Senseless gossips only expose this myth still more
As usual, lots of illogical narrations from irrelevant personalities have come up, hurling one falsehood upon another concerning the Banu Qurayza story. For example, one historical narration claims that all prisoners of Banu Qurayza were incarcerated in the house of a woman from Banu al-Najjar. No one even knows who this woman was nor does this Arab tribe of Banu al-Najjar have any significance in Islamic History. Moreover, how could so many hundreds of prisoners be accommodated in a common house belonging to a woman of Banu al-Najjar? Just doesn't make sense.
Gossip mongering by Arab Jews a prime factor for distortions, creation of this tale and confusion among historians
The blatant fact of the matter is that stories regarding the Arab Jews have been distorted and manipulated grossly by their descendants until almost 200 years after the passing away of the Prophet (sw). Regarding the unacceptable story of the slaughter of Banu Qurayza, the real source of this myth was the descendants of the Jews of Medinah, from whom Ibn Ishaq took these "odd tales". For doing so Ibn Ishaq was severely criticized by other scholars and historians within the circle of the traditionalists themselves. Ibn Ishaq was called "an impostor" by Malik.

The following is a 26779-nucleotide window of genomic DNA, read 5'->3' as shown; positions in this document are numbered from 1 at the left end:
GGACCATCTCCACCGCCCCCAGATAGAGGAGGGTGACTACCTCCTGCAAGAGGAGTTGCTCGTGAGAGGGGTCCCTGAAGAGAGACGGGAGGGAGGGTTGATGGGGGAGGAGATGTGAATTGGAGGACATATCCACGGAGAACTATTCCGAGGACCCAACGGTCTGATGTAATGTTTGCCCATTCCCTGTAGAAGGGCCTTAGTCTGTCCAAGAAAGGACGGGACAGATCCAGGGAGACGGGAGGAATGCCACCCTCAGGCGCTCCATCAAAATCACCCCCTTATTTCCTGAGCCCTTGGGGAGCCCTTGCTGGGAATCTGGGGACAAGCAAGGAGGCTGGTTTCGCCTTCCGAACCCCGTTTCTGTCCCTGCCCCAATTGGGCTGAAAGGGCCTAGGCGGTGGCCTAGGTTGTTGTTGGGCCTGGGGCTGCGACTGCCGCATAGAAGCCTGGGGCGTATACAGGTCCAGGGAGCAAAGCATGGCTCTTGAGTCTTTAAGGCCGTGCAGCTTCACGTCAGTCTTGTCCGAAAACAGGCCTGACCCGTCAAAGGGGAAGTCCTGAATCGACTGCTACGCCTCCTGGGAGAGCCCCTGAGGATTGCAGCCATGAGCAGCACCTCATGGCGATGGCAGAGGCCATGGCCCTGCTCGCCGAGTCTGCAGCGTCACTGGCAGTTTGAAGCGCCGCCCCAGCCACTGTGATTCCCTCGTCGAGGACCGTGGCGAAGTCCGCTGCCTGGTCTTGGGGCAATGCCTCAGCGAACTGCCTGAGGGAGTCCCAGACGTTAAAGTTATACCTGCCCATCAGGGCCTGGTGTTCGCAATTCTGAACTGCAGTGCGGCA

What is being confused or intentionally distorted by various historians is the inside story coming directly from the Jews of Banu Qurayza in the words of their leader, Kaab bin Asad, who in his lengthy and aggressive speech is reported to have suggested that Banu Qurayza should eliminate their women and children and make a last desperate attempt against the Muslim army. It's interesting to note that according to the information contained in several episodes of history, an ancient and frantic Jewish tradition in times of complete despair and distress was mass suicide. That tallies with the report in some history books about Kaab bin Asad's intentions in his long and aggressive speech. However, another historical version suggests that many Jews of Banu Qurayza refused to commit suicide, giving further evidence that NO mass death was inflicted upon the Jews, neither by the Muslims nor by themselves. It also explains how scores of adherents of Banu Qurayza were later found to have joined the Jewish stronghold at Khyber, giving still greater credence to the fact that after the Battle of the Trench, the tribe of Banu Qurayza was expelled from Medina and NOT executed en masse.